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Prime Minister Benjamin Netanyahu said Wednesday he would issue lockdown orders unless Israeli residents started complying with guidelines urging them to stay home amid increasing coronavirus cases.

“Yesterday we gave clear instructions ... asking people to stay at home as much as they can and to go outside only when it’s vital, for food supplies and other such needs we specified,” he said in an interview with Israeli Channel 12 TV.

Netanyahu said Israel’s ultra-orthodox Jewish community and “parts of the minorities,” referencing Arab-Israelis, have not taken the message.

“If the message is not understood, then I will not hesitate to impose an order,” Netanyahu said, according to Reuters.

In the interview, he cited instances in which the country’s ultra-orthodox community continued to hold large weddings and some religious schools remained open despite a national closure of educational institutions.

He did not give any details of a lockdown order and said he would further address the issue in public remarks on Thursday.

"If necessary, the order for a lockdown will be ready tomorrow," he said, adding that a full lockdown would have devastating effects on the economy.


Netanyahu said that Israel’s situation was better than that of most countries.  “We need to make sure that is continues this way,” he said, as reported by the Jerusalem Post.

As of Wednesday, 433 people had been diagnosed with the virus and six were in critical condition, marking an increase of about 100 people in 24 hours.

“So far we have done all the things that have led the State of Israel to be among the three or four countries in the best situation in the world - but that is not summer vacations. We have anticipated the rest of the world in closing borders, widespread home isolation, limiting malfunctions, and using digital tools that have now been activated,” the prime minister said.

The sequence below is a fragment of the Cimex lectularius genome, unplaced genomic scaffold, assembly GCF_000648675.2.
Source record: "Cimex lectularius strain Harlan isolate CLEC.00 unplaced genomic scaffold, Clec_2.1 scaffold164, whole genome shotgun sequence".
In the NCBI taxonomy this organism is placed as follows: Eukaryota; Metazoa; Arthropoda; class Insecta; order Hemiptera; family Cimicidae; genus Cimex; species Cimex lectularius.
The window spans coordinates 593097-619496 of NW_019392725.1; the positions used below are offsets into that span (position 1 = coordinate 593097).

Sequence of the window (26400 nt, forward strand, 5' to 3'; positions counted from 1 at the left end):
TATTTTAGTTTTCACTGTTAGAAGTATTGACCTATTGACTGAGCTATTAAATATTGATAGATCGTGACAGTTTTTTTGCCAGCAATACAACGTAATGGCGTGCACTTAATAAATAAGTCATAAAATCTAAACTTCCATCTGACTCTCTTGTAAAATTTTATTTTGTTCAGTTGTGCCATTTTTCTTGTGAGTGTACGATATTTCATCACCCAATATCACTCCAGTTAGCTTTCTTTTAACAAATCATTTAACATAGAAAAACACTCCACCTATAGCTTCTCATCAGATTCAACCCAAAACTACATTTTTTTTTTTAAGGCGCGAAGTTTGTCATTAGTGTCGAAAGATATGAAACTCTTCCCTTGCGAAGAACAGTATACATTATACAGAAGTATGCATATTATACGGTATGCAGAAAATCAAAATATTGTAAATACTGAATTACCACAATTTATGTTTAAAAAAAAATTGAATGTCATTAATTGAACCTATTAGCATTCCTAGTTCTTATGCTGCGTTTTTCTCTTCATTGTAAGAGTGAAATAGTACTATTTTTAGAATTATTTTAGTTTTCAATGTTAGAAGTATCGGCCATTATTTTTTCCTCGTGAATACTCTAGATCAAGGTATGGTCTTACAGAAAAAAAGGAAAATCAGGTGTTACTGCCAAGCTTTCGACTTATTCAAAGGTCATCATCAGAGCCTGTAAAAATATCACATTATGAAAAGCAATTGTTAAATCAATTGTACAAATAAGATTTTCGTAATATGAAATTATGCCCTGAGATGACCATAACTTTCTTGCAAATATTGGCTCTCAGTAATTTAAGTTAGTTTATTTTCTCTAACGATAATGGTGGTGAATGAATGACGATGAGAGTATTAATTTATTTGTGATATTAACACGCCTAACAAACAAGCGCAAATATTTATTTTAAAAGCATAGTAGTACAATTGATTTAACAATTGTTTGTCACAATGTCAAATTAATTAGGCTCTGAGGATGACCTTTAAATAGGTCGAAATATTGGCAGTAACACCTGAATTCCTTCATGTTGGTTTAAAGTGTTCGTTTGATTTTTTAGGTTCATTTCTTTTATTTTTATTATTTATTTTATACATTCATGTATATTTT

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Netanyahu’s remarks came after the nation announced Wednesday that it would be sealing its borders, barring all foreigners to curb the spread of Covid-19.

As of March 12, the country would still allow non-Israel nationals into the country if they could prove they had the ability to self-quarantine. Under the new ban, even those with the means to self-quarantine will be denied access to the country. Only Israeli citizens and permanent residents will be allowed back into the country.

Also on Wednesday, the Health Ministry announced it has begun using mass surveillance tools to retrace the movements of coronavirus carriers. It has already informed 400 people who have been in contact with carriers that they must quarantine themselves.

The tracking aims to alert those who were within two meters of someone diagnosed with the virus within the previous two weeks. The electronic tracking program, conducted by the Shin Bet security service, has faced criticism and its legality is currently being challenged in the High Court of Justice.

On Tuesday, the nation announced a set of restrictive measures barring visits to parks, beaches, pools, libraries and museums. Health Ministry Director General Moshe Bar Siman Tov told Israeli citizens to stay at home unless absolutely necessary.

Netanyahu also promised a dramatic increase in testing capabilities, saying that he expected between 3,000 and 5,000 people would be tested per day, with testing increasing to up to 10,000 a day within two weeks. According to the Health Ministry, 2,200 tests took place Tuesday, more than double the amount of previous days.

“Leaders around the world laud my decisions,” Netanyahu told Channel 12.


Earlier Wednesday, Minister of Public Security Gilad Erdan said that a total lockdown of Israel was inevitable and he had instructed police and other security forces to prepare for the decision. Such a lockdown would mean only critical workers could leave their homes and the rest of the population could leave only to replenish stock or receive medical treatment.